There will be a new disk image format, STW, able to handle Dragonflight.
I will open an apart thread in Steem/Development for the description.
Meanwhile, since I asked technical questions here, I'll give the technical answers here as well.
This game creates backup disks, that you need to play, with a very special format.
1) Except the first one, each track is made up of five 1024 byte sectors and one 512 byte sectors, which allows to cram more data thanks to fewer inter-sector gaps.
2) Tracks all have the same recorded number (ID field): 178. This number is obtained by using the $F7 format code, that orders the WD1772 to issue two CRC (control) bytes. Notice that the CRC of the ID field itself is correct.
3) Each track has a special header in the pre-data gap zone (so an emulator really needs all the bytes of the disk, not just data and ID fields). This header is obtained by using the format codes $F5 (address mark) and $F7 (CRC).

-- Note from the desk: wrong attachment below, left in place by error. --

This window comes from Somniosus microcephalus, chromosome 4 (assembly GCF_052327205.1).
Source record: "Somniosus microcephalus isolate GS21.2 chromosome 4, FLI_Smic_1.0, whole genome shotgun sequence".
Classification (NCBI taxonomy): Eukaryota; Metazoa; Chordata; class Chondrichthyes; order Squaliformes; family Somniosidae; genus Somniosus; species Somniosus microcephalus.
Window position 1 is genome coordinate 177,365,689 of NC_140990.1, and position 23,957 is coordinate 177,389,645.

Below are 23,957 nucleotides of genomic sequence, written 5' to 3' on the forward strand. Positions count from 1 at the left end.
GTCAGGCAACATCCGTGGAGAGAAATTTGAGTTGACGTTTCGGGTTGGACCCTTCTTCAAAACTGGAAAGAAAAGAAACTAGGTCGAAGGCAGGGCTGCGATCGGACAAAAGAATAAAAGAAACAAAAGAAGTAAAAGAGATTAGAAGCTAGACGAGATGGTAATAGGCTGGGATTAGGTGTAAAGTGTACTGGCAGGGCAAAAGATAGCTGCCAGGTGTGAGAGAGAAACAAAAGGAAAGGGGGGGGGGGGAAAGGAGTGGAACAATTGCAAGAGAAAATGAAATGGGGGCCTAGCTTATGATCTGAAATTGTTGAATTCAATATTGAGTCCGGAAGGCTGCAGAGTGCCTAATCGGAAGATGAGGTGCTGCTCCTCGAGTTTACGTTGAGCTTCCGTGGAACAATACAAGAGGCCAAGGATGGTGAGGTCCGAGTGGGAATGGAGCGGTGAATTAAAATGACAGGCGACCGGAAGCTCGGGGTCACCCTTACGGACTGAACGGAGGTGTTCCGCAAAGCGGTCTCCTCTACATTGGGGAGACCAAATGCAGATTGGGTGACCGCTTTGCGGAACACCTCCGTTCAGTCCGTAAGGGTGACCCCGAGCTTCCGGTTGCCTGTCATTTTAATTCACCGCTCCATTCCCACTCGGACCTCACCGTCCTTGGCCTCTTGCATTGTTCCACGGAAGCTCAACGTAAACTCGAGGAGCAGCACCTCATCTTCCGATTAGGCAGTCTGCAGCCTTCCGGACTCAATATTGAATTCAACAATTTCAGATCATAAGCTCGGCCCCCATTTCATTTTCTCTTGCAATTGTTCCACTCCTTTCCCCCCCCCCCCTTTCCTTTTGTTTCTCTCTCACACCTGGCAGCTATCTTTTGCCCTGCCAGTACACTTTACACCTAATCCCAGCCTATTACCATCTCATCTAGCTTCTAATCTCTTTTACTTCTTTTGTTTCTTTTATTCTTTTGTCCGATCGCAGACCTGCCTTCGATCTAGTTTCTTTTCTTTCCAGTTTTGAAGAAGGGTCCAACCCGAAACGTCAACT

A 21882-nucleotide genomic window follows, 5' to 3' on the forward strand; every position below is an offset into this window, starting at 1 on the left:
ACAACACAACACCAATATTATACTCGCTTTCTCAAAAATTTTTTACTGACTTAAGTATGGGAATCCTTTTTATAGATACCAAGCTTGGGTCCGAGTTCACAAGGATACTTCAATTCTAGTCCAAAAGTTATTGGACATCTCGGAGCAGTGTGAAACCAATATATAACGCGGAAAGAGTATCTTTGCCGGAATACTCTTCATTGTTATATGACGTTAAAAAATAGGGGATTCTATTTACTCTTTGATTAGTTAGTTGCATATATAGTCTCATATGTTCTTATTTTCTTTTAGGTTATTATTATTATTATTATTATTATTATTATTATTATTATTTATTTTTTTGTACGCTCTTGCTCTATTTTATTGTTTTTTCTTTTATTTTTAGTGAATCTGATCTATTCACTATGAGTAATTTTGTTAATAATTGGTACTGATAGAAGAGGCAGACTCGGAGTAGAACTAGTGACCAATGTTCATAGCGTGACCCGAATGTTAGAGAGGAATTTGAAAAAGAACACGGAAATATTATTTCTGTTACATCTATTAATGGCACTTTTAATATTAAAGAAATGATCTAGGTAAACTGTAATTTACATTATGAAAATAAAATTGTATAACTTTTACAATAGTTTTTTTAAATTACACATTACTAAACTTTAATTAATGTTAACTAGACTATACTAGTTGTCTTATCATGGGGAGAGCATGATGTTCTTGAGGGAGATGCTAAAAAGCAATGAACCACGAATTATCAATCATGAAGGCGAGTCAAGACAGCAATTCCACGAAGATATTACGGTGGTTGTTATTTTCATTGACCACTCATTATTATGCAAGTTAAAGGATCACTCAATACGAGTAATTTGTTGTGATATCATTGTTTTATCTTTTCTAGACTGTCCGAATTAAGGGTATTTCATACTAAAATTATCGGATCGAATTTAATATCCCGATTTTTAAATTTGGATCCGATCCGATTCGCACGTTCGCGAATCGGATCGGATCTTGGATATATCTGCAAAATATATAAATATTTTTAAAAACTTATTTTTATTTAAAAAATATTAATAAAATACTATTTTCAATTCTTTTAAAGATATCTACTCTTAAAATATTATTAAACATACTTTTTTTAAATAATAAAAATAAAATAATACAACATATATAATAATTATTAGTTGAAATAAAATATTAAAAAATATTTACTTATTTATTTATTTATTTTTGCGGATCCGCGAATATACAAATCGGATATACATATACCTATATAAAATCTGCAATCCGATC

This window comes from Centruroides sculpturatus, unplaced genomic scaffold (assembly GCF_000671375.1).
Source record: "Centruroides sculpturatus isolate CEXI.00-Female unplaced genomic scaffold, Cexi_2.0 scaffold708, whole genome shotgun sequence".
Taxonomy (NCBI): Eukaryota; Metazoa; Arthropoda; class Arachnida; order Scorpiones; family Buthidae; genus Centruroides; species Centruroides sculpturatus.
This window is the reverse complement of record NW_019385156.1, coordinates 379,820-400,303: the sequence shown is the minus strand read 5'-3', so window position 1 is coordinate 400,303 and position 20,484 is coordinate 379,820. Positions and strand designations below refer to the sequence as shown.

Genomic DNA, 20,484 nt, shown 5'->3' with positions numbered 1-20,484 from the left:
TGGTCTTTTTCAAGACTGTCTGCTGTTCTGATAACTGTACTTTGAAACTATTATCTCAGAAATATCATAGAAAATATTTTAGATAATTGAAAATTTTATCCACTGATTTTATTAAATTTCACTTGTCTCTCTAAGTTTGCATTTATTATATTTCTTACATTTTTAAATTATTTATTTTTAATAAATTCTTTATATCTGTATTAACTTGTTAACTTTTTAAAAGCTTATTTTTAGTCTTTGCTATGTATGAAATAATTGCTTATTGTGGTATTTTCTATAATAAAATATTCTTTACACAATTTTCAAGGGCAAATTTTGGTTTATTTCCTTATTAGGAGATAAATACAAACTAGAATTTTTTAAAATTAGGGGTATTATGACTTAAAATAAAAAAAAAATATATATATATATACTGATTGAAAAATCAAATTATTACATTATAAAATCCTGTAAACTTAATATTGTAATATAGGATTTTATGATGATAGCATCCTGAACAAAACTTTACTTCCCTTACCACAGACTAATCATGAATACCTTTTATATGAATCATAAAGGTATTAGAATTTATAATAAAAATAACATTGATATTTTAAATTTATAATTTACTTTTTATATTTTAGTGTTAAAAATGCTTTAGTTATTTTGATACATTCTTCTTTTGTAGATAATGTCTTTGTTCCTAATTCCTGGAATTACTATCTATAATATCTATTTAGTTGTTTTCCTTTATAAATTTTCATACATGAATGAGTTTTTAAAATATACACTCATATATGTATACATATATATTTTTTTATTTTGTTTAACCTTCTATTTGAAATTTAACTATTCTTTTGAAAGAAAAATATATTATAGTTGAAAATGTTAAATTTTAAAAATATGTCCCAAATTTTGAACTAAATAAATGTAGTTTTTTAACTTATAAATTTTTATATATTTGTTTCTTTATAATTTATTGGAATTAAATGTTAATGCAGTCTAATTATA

Techniques of points (2) and (3) seem to have been used for fun by the author. We thank him because after much head-scratching they give us some good insights into the WD1772.
1) Contrary to what the doc states, the CRC Register isn't preset to ones
($FFFF) prior to data being shifted through the circuit, but to $CDB4.
This happens for each $A1 address mark (read or written), so the register
value after $A1 is the same no matter how many address marks.
When formatting the backup disk, Dragonflight writes a single $F5 (->$A1)
in its custom track headers and expects value $CDB4.
2) The format code $F7 may be used inside an ID field. The CRC bytes are added
to the CRC, so that this is correct. This implies that at the receipt of
$F7, the WD1772 saves the current value of the CRC (at least the lower
byte), before it is modified by adding the upper byte to the logic.
3) $F7 will trigger output of CRC only if the CRC is non null (Dragonflight
Notice that the CRC is null if after a reset you output it:
$F5 -> $A1, CRC = $CDB4
$F7 -> $CD, $B4, CRC = 0
$F7 -> $F7
So the 2nd $F7 is really written $F7 on the disk.